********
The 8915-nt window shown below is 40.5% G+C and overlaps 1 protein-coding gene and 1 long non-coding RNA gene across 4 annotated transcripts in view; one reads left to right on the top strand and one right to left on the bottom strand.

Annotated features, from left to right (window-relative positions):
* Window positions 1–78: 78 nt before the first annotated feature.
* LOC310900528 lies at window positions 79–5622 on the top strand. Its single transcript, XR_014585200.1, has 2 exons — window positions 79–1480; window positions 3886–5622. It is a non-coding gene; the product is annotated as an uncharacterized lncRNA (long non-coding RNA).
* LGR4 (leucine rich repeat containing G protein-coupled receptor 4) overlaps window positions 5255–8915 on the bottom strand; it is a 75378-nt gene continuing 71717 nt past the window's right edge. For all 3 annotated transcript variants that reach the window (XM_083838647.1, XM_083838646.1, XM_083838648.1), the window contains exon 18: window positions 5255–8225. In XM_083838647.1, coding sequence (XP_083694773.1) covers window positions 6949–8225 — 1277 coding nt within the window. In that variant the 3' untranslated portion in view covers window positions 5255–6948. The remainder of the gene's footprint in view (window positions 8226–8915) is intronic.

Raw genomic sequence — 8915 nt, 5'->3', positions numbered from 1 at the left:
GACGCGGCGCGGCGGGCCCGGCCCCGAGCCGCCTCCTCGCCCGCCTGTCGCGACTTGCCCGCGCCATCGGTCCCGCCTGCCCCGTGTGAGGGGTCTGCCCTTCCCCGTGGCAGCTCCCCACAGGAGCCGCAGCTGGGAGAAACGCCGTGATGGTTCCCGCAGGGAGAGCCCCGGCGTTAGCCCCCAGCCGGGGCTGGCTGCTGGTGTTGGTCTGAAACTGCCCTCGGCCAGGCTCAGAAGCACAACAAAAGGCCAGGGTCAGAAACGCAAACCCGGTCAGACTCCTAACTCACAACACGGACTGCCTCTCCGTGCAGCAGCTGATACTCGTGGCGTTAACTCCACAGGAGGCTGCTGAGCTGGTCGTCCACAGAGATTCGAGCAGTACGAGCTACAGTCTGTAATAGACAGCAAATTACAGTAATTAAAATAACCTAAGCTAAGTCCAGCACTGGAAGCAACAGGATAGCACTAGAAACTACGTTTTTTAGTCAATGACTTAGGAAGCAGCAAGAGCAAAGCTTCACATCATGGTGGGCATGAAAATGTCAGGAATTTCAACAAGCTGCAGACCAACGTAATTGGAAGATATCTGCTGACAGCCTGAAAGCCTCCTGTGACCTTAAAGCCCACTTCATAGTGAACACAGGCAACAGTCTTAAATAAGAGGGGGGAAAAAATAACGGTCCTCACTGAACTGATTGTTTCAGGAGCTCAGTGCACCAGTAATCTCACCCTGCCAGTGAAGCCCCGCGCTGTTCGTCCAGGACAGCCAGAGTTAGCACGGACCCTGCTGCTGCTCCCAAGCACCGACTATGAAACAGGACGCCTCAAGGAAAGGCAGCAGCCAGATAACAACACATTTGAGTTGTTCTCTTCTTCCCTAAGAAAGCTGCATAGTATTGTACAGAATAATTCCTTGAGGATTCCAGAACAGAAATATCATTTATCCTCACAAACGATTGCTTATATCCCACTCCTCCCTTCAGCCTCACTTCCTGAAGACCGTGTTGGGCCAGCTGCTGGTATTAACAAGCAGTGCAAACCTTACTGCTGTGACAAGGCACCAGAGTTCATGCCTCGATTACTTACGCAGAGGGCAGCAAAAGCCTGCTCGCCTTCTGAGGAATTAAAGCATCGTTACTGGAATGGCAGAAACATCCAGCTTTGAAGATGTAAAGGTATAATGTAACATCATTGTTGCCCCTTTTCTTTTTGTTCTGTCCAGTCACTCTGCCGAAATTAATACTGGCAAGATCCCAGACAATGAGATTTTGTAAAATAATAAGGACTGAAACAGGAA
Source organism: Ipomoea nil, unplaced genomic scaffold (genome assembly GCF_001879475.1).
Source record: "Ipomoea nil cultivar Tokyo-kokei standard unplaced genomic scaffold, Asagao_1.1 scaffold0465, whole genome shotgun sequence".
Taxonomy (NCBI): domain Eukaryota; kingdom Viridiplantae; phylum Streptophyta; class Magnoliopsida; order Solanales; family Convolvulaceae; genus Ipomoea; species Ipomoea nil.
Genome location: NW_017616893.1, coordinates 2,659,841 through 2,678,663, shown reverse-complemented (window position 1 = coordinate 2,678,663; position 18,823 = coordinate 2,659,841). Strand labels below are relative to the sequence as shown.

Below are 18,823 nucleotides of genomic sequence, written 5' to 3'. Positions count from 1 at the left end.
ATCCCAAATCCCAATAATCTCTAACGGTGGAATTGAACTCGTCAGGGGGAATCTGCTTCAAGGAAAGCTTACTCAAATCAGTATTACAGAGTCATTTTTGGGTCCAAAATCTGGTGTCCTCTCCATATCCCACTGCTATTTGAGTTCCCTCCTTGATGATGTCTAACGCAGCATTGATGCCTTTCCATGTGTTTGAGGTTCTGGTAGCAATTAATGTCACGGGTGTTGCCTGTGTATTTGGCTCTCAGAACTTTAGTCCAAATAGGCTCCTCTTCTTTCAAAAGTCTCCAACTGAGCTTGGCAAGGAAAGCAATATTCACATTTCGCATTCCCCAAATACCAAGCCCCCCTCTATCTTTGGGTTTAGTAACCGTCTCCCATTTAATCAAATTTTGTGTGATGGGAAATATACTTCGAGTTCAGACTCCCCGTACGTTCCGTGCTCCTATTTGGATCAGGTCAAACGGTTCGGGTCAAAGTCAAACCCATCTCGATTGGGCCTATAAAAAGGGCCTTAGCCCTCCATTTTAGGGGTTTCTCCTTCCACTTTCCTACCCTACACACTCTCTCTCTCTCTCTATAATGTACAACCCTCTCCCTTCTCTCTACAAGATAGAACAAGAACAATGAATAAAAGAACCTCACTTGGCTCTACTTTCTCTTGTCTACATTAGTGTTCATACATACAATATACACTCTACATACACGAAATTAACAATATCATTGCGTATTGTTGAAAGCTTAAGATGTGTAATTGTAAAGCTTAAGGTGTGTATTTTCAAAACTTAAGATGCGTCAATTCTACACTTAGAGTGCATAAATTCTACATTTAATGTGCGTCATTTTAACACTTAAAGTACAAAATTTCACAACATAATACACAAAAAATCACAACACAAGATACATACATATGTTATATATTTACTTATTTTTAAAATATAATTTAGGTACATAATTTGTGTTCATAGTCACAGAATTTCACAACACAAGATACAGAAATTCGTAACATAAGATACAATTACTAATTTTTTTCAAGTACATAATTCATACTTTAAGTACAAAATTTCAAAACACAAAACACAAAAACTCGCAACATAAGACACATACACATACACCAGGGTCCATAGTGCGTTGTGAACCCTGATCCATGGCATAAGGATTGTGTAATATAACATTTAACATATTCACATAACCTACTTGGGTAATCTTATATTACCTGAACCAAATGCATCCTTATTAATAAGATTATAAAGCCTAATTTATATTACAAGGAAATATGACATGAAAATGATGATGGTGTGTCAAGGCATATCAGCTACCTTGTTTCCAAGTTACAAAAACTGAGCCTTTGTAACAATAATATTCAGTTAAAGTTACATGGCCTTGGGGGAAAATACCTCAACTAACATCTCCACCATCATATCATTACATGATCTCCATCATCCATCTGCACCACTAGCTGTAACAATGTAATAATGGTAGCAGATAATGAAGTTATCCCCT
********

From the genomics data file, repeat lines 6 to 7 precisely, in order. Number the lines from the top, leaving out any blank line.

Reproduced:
Raw genomic sequence — 8915 nt, 5'->3', positions numbered from 1 at the left:
GACGCGGCGCGGCGGGCCCGGCCCCGAGCCGCCTCCTCGCCCGCCTGTCGCGACTTGCCCGCGCCATCGGTCCCGCCTGCCCCGTGTGAGGGGTCTGCCCTTCCCCGTGGCAGCTCCCCACAGGAGCCGCAGCTGGGAGAAACGCCGTGATGGTTCCCGCAGGGAGAGCCCCGGCGTTAGCCCCCAGCCGGGGCTGGCTGCTGGTGTTGGTCTGAAACTGCCCTCGGCCAGGCTCAGAAGCACAACAAAAGGCCAGGGTCAGAAACGCAAACCCGGTCAGACTCCTAACTCACAACACGGACTGCCTCTCCGTGCAGCAGCTGATACTCGTGGCGTTAACTCCACAGGAGGCTGCTGAGCTGGTCGTCCACAGAGATTCGAGCAGTACGAGCTACAGTCTGTAATAGACAGCAAATTACAGTAATTAAAATAACCTAAGCTAAGTCCAGCACTGGAAGCAACAGGATAGCACTAGAAACTACGTTTTTTAGTCAATGACTTAGGAAGCAGCAAGAGCAAAGCTTCACATCATGGTGGGCATGAAAATGTCAGGAATTTCAACAAGCTGCAGACCAACGTAATTGGAAGATATCTGCTGACAGCCTGAAAGCCTCCTGTGACCTTAAAGCCCACTTCATAGTGAACACAGGCAACAGTCTTAAATAAGAGGGGGGAAAAAATAACGGTCCTCACTGAACTGATTGTTTCAGGAGCTCAGTGCACCAGTAATCTCACCCTGCCAGTGAAGCCCCGCGCTGTTCGTCCAGGACAGCCAGAGTTAGCACGGACCCTGCTGCTGCTCCCAAGCACCGACTATGAAACAGGACGCCTCAAGGAAAGGCAGCAGCCAGATAACAACACATTTGAGTTGTTCTCTTCTTCCCTAAGAAAGCTGCATAGTATTGTACAGAATAATTCCTTGAGGATTCCAGAACAGAAATATCATTTATCCTCACAAACGATTGCTTATATCCCACTCCTCCCTTCAGCCTCACTTCCTGAAGACCGTGTTGGGCCAGCTGCTGGTATTAACAAGCAGTGCAAACCTTACTGCTGTGACAAGGCACCAGAGTTCATGCCTCGATTACTTACGCAGAGGGCAGCAAAAGCCTGCTCGCCTTCTGAGGAATTAAAGCATCGTTACTGGAATGGCAGAAACATCCAGCTTTGAAGATGTAAAGGTATAATGTAACATCATTGTTGCCCCTTTTCTTTTTGTTCTGTCCAGTCACTCTGCCGAAATTAATACTGGCAAGATCCCAGACAATGAGATTTTGTAAAATAATAAGGACTGAAACAGGAA